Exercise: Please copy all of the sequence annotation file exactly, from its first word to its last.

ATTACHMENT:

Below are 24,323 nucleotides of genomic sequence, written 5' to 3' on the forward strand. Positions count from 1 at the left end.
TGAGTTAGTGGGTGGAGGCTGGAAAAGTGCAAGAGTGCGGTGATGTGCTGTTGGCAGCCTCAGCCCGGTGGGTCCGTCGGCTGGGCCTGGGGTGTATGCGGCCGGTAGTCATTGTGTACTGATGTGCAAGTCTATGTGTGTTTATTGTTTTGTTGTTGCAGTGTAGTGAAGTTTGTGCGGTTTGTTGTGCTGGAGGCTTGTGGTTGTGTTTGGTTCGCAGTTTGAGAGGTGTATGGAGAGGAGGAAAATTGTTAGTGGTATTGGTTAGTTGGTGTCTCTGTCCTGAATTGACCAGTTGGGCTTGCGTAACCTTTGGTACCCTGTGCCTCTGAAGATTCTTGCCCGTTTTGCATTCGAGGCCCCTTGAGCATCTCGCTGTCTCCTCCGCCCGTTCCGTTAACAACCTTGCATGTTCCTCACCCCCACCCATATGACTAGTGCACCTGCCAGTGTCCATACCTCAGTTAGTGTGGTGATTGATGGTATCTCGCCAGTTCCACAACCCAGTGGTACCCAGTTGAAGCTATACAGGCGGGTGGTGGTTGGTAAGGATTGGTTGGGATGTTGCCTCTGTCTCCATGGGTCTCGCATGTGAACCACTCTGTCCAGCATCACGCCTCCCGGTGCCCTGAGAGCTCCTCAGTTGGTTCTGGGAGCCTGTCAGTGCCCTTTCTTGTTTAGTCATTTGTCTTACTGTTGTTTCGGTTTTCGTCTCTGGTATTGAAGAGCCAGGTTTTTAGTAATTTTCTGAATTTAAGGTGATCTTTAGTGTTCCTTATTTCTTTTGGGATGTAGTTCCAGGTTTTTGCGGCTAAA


Below are 24,323 nucleotides of genomic sequence, written 5' to 3' on the forward strand. Positions count from 1 at the left end.
TGAGTTAGTGGGTGGAGGCTGGAAAAGTGCAAGAGTGCGGTGATGTGCTGTTGGCAGCCTCAGCCCGGTGGGTCCGTCGGCTGGGCCTGGGGTGTATGCGGCCGGTAGTCATTGTGTACTGATGTGCAAGTCTATGTGTGTTTATTGTTTTGTTGTTGCAGTGTAGTGAAGTTTGTGCGGTTTGTTGTGCTGGAGGCTTGTGGTTGTGTTTGGTTCGCAGTTTGAGAGGTGTATGGAGAGGAGGAAAATTGTTAGTGGTATTGGTTAGTTGGTGTCTCTGTCCTGAATTGACCAGTTGGGCTTGCGTAACCTTTGGTACCCTGTGCCTCTGAAGATTCTTGCCCGTTTTGCATTCGAGGCCCCTTGAGCATCTCGCTGTCTCCTCCGCCCGTTCCGTTAACAACCTTGCATGTTCCTCACCCCCACCCATATGACTAGTGCACCTGCCAGTGTCCATACCTCAGTTAGTGTGGTGATTGATGGTATCTCGCCAGTTCCACAACCCAGTGGTACCCAGTTGAAGCTATACAGGCGGGTGGTGGTTGGTAAGGATTGGTTGGGATGTTGCCTCTGTCTCCATGGGTCTCGCATGTGAACCACTCTGTCCAGCATCACGCCTCCCGGTGCCCTGAGAGCTCCTCAGTTGGTTCTGGGAGCCTGTCAGTGCCCTTTCTTGTTTAGTCATTTGTCTTACTGTTGTTTCGGTTTTCGTCTCTGGTATTGAAGAGCCAGGTTTTTAGTAATTTTCTGAATTTAAGGTGATCTTTAGTGTTCCTTATTTCTTTTGGGATGTAGTTCCAGGTTTTTGCGGCTAAA